I had looked at that a few times (Tri plans), and honestly I cant really get myself excited by the options. If i were going to try to modify I think I would probably take the mid volume plan and replace 2 of the rides with runs that work the same energy system. That said, i am going to run this LV plan as written cause I have never done it so I dont know for sure I cant. Its silly to me to modify it before trying it at least once.

The real question I am asking here is: Is the sweet spot stuff actually getting you the same adaptations as the LV threshold stuff? Is the extra intensity of the LV plan going to be lost on a relative beginner and be effort without return? Lets take this to extremes to better ask the question. I could replace the threshold workout with a 6x5 vo2max type workout. It would be 30 min of REALLY hard rather than 45 minutes of threshold. Less time, but higher intensity. Thing is, it trains something totally different so its not really an even swap. At some point less but harder stuff is not a replacement, its something totally different.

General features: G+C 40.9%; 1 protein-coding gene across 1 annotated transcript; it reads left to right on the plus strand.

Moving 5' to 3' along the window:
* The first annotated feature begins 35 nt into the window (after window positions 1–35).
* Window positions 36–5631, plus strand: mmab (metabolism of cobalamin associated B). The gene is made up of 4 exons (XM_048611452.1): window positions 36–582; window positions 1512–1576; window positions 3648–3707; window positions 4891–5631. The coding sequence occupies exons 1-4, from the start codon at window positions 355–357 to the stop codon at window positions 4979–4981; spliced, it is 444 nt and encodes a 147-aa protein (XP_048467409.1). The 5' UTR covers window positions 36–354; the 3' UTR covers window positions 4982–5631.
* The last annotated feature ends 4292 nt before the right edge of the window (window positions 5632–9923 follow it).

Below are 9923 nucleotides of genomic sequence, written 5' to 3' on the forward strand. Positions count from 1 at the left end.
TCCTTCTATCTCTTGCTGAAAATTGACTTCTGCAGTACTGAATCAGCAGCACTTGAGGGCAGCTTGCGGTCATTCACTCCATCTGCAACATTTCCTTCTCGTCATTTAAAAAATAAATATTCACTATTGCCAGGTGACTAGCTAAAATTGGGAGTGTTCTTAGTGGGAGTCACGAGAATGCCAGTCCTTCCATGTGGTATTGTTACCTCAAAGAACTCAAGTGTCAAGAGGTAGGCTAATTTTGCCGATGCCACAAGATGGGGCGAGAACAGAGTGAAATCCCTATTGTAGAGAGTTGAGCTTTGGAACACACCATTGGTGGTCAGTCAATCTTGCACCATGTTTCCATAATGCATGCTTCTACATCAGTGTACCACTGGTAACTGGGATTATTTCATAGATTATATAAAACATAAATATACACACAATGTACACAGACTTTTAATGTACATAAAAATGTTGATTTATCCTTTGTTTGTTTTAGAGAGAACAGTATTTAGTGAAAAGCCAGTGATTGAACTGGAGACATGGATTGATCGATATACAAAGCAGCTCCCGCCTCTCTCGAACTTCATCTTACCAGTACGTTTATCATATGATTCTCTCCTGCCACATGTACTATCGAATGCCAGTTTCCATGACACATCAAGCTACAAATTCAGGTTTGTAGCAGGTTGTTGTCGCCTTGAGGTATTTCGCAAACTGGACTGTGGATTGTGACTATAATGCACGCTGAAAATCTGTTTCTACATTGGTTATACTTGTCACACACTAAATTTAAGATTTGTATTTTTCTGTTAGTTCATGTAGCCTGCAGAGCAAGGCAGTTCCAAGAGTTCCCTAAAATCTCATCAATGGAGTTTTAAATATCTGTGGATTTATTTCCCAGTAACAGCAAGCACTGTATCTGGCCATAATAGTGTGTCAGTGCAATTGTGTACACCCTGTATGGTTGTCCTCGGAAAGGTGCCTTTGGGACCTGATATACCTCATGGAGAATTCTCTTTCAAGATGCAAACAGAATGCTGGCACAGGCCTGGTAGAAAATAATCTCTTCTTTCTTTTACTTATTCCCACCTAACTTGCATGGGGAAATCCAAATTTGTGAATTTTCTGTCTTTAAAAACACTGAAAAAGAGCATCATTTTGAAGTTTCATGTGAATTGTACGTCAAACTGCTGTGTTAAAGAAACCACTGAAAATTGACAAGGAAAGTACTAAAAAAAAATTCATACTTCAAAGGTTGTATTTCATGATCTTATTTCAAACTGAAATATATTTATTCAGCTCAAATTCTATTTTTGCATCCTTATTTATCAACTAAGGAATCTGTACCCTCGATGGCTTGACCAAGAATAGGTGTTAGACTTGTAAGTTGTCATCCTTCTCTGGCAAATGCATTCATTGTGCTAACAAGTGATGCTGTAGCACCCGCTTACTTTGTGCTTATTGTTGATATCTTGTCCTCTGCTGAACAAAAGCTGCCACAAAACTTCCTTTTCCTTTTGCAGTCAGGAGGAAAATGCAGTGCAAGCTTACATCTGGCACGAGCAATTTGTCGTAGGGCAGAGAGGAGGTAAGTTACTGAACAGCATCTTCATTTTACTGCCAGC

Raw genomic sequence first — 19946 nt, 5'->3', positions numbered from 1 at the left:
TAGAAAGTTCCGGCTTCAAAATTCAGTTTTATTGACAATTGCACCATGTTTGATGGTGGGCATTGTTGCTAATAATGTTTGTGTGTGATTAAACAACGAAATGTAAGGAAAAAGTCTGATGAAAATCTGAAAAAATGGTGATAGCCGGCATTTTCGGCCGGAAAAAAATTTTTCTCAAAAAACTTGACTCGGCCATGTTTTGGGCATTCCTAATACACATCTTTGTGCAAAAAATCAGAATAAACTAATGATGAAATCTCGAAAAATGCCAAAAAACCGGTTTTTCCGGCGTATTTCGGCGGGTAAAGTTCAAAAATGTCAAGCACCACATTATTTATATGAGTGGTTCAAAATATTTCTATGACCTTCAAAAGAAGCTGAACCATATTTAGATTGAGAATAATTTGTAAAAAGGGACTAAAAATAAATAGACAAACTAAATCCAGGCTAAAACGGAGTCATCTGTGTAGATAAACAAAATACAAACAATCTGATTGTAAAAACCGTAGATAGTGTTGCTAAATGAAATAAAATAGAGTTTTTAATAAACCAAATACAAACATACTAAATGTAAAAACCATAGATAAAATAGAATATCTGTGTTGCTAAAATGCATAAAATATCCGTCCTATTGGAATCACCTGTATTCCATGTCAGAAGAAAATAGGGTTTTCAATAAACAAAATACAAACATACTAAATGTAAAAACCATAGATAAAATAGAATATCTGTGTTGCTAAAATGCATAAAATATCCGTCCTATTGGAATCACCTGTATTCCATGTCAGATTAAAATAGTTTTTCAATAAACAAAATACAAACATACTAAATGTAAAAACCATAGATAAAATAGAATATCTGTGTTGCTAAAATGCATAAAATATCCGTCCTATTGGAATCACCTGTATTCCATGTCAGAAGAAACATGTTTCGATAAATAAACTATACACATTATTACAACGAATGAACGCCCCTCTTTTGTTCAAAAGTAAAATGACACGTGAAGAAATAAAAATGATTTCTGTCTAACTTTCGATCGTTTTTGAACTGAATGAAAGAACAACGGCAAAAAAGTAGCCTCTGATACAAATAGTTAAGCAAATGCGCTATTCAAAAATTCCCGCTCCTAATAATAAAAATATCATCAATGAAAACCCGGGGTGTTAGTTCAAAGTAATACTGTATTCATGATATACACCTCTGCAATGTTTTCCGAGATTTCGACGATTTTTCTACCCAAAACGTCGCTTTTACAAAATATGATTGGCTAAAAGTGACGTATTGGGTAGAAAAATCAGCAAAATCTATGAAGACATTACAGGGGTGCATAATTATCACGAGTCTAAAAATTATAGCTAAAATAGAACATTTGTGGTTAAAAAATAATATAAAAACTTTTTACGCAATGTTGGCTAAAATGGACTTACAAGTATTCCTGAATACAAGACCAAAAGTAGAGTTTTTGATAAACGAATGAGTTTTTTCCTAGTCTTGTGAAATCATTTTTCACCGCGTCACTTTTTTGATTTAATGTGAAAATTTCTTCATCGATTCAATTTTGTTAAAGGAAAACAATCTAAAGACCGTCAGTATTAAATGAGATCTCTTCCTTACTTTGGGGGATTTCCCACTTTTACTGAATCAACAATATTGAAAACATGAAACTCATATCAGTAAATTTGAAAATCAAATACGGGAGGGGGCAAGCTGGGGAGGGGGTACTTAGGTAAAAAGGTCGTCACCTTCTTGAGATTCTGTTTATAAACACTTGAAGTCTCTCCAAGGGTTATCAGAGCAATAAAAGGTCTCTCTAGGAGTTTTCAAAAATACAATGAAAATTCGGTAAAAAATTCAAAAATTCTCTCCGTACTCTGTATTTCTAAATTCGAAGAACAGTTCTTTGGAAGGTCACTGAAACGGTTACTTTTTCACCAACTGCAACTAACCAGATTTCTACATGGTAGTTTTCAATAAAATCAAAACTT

Is riding under threshold and dancing above and below it different degrees of the same thing or 2 different things?

This is the part I am trying to pick apart. If you just want to heap it on, you could do ALL VO2 ALL THE TIME but that clearly wouldnt hit all systems (among other issues). If riding at threshold is hard, so your cadence wanders a bit so the power moves +/- 20 watts that threshold workout is really an over under. This LV plan starts with a period of a vo2max, an over under and a threshold workout. Is that threshold workout in this context really a different energy system or is it the same as the mid week over under? Am I missing out on something totally different I would get by riding at 95% and staying under threshold for the whole workout? Is this one of those cases where doing less would result in more gains?

Coggan’s level 4 is called Lactate Threshold and the range is 91-105% FTP. Keep in mind the zones are a bit fuzzy and your threshold can change a few watts day-to-day.

Training at this level includes:

  • upper sweet spot
  • threshold
  • over-unders